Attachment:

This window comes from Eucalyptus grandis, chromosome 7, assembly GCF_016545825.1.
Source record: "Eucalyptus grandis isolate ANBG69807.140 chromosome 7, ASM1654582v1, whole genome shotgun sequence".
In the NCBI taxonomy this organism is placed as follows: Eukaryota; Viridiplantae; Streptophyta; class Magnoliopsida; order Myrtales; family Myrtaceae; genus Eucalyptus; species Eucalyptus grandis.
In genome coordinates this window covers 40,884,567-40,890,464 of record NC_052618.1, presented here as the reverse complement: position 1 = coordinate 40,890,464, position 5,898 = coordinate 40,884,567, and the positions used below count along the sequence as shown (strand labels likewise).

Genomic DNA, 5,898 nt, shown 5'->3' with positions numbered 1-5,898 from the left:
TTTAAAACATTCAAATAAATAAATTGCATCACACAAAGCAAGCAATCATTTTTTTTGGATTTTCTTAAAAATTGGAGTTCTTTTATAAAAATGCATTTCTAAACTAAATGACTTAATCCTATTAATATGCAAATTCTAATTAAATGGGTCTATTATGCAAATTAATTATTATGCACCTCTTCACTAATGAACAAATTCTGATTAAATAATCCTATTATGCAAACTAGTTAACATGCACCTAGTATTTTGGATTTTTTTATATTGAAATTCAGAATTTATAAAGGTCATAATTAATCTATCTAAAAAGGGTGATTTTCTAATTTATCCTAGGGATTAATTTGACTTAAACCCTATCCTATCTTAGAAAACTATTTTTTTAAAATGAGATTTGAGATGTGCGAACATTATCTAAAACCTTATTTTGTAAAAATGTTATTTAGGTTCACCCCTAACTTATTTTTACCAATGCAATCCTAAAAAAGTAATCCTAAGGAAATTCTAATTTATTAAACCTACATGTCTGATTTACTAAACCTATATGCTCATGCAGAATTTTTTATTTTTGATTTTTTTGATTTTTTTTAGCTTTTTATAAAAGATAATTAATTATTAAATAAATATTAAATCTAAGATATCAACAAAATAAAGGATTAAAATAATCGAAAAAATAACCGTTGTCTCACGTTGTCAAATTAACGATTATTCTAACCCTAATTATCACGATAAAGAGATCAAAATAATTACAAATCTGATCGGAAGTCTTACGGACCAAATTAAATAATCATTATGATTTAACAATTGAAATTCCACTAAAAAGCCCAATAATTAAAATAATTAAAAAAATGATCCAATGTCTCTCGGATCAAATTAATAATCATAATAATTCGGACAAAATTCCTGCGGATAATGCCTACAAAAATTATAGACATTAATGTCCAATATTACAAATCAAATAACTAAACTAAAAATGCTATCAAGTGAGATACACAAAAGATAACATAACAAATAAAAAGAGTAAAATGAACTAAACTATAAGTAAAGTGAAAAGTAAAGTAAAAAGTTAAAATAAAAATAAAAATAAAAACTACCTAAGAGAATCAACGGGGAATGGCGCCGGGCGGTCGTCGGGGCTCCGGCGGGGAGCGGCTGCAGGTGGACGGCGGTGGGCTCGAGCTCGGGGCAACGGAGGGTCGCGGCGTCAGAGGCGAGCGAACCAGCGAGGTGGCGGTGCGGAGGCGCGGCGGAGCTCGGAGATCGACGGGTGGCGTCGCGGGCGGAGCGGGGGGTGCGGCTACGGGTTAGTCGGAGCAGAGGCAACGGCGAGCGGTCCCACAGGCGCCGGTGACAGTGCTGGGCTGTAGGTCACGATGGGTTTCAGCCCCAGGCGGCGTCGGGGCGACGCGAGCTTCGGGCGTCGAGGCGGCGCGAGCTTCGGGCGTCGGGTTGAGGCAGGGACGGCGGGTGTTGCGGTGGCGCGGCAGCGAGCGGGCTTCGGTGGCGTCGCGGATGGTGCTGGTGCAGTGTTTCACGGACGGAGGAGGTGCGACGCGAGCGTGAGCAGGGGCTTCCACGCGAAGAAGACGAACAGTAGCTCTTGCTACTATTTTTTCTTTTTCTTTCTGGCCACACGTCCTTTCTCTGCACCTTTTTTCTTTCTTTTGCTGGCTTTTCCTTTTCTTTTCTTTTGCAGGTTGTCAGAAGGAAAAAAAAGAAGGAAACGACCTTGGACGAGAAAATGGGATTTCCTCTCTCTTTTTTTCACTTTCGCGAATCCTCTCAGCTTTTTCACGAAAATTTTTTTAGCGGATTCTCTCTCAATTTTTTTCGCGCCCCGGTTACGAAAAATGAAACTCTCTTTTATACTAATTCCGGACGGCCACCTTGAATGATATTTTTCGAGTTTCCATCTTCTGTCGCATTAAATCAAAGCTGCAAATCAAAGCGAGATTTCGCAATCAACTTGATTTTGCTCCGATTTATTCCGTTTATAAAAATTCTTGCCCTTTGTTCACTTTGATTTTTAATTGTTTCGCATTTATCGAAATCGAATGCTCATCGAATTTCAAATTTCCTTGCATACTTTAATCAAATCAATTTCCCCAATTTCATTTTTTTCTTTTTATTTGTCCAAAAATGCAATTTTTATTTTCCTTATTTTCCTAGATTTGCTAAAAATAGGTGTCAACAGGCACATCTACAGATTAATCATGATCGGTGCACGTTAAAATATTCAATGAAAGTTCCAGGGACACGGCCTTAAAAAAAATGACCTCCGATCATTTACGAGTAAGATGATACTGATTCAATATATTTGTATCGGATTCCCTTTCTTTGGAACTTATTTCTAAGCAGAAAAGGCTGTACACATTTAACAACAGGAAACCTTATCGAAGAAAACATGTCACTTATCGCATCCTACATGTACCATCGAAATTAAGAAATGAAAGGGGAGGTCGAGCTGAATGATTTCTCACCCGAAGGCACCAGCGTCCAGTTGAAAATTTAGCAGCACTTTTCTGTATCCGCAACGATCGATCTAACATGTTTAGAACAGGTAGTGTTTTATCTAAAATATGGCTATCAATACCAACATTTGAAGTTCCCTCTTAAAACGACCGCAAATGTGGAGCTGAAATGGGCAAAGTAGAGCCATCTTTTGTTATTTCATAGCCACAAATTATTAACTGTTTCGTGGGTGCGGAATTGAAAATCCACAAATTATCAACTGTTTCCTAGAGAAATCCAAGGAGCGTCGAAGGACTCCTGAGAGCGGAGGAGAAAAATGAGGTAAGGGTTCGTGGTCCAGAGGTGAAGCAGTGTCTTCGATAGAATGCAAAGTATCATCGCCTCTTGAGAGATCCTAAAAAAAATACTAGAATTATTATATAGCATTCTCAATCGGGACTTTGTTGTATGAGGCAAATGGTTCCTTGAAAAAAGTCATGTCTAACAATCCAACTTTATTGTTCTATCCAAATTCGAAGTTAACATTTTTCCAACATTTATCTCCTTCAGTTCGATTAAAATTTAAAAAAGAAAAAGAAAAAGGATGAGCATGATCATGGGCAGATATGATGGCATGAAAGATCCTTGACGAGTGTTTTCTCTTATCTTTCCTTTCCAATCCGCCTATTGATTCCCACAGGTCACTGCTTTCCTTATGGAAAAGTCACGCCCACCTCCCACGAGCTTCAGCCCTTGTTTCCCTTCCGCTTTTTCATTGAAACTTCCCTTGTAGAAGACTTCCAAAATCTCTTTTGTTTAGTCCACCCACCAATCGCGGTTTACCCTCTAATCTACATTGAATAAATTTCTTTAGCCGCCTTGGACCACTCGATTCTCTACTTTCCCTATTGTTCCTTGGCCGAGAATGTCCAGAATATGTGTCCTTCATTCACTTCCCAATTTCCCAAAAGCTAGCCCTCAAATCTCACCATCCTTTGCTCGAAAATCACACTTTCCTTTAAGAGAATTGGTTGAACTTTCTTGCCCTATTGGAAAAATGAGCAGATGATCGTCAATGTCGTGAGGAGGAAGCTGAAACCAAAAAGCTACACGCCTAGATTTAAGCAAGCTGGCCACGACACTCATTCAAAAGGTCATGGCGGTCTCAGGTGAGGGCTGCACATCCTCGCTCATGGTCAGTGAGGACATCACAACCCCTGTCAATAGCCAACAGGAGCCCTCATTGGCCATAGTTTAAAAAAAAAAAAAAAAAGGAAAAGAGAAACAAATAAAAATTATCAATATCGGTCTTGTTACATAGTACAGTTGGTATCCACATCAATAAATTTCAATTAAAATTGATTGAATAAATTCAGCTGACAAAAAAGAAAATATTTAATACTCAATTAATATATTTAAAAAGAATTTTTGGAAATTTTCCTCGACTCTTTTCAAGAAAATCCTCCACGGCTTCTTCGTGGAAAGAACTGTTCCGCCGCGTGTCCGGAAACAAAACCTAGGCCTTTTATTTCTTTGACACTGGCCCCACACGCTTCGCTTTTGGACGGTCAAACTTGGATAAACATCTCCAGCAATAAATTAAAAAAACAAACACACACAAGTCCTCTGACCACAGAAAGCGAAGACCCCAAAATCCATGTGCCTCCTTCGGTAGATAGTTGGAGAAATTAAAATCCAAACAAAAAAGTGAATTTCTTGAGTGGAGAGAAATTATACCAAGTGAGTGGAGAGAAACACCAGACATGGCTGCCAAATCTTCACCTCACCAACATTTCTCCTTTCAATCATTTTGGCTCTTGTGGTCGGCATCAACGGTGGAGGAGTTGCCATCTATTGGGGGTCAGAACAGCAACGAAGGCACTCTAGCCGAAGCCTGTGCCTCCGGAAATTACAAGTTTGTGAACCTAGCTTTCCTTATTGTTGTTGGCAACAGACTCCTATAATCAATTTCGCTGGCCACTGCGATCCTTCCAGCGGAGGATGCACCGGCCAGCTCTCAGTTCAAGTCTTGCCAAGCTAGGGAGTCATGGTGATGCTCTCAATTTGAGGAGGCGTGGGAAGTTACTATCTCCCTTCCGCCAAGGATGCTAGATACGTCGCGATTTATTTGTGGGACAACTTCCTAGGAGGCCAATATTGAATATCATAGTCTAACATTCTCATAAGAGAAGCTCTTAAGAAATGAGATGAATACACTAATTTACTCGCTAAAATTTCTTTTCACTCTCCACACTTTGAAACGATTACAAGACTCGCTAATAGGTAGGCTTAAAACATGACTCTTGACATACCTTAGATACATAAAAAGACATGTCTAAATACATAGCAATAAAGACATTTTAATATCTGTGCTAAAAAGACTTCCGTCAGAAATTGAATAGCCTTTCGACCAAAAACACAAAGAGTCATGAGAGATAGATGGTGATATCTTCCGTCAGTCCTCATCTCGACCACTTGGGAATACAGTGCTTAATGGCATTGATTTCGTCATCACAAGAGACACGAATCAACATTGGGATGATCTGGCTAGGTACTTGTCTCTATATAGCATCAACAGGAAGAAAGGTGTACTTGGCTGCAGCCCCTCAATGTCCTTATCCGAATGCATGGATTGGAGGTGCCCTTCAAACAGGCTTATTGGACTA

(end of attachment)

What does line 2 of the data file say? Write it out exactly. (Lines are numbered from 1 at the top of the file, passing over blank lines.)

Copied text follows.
Source record: "Eucalyptus grandis isolate ANBG69807.140 chromosome 7, ASM1654582v1, whole genome shotgun sequence".